Apple Music, though a very good cloud service for music lovers, has its own fair share of problems. Before I go on blabbing about the problems Apple Music users do encounter, let me talk a little about the service itself.
Apple Music is a service by Apple Inc. that allows you to match your personal collection of music files on your Mac to an online music catalog, so that you can stream your favorite music tracks from the cloud via Apple’s iCloud. Now you know what Apple Music is.
Though Apple Music is a very good service, it has a couple of problems. One of it is that it doesn’t match songs from a personal library accurately with those on the online catalog. Sometimes, a live version of a song in the personal library could be matched to a studio version of the same song in the online catalog. While it’s the same song, the sounds and vocals would be quite different, and users who get caught up in such a situation wouldn’t be too happy.
Another problem associated with Apple Music is that if you accidentally deleted a music file from your personal library on your Mac, when re-downloading it from your online catalog on Apple Music cloud service, a DRM (copyright protection) would be attached to it, even when it was previously not included. When this happens, it would be impossible to use and distribute the song as freely as you would have done had the DRM not been attached to the song.
Well, good news is here for Apple Music subscribers. Apple has finally addressed the issue and now Apple Music is being switched over to a new audio fingerprinting technology that would make sure your personal library files would be matched accurately with those in the online catalog.
Most importantly, this means that all your songs will be DRM-free whenever this matching takes place, and you would now be able to download your favorite tracks from iCloud without being restricted by copyright protection.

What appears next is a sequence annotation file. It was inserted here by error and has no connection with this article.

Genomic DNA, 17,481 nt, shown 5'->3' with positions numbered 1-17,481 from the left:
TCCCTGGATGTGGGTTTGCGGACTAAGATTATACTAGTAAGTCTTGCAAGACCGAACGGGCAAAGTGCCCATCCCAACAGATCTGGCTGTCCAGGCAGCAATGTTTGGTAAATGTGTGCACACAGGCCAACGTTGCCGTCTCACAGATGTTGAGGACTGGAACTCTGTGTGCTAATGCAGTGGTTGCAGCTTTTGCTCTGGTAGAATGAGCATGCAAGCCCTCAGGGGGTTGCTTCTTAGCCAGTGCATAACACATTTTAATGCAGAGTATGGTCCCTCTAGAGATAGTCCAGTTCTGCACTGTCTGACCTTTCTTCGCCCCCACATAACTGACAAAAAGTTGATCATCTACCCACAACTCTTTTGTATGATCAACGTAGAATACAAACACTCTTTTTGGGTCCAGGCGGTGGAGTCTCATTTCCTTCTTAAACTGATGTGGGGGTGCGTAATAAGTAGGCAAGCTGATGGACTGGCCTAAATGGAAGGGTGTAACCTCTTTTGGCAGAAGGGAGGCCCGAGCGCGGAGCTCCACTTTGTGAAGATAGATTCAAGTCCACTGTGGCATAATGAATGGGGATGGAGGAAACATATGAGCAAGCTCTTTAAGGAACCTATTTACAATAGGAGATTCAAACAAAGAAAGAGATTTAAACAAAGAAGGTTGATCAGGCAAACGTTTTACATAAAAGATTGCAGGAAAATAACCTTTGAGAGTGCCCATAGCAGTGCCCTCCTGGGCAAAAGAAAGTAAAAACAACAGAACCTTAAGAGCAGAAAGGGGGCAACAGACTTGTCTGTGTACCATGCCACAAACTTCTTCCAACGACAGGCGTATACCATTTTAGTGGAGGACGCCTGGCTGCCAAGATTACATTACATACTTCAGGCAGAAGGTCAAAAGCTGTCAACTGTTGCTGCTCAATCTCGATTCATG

It seems online service providers are now thinking more and more about the welfare of their users and subscribers, even as Amazon Video was updated a few days ago to allow you download offline videos to an SD Card.
Not all Apple Music subscribers have been switched over to this better technology yet, as the switching is going on at the rate of 1 to 2 percent per day, but when a subscriber has been switched, he/she would be able to tell by seeing Matched in the iCloud Status column in their iTunes app.
iTunes Match, an online music matching service similar to Apple Music has had this audio fingerprinting technology for a very long time. Now, iTunes Match subscribers who also have an Apple Music subscription can drop their iTunes Match subscriptions in order to enjoy the same access to their personal library at any time, and in addition DRM-free songs.
Are you an Apple Music subscriber? Have you been switched over yet? Perhaps you’re thinking about dropping your iTunes Match subscription now that you’ve read this, but aren’t too sure? Do let us know in the comments below. We’d be glad to help. 🙂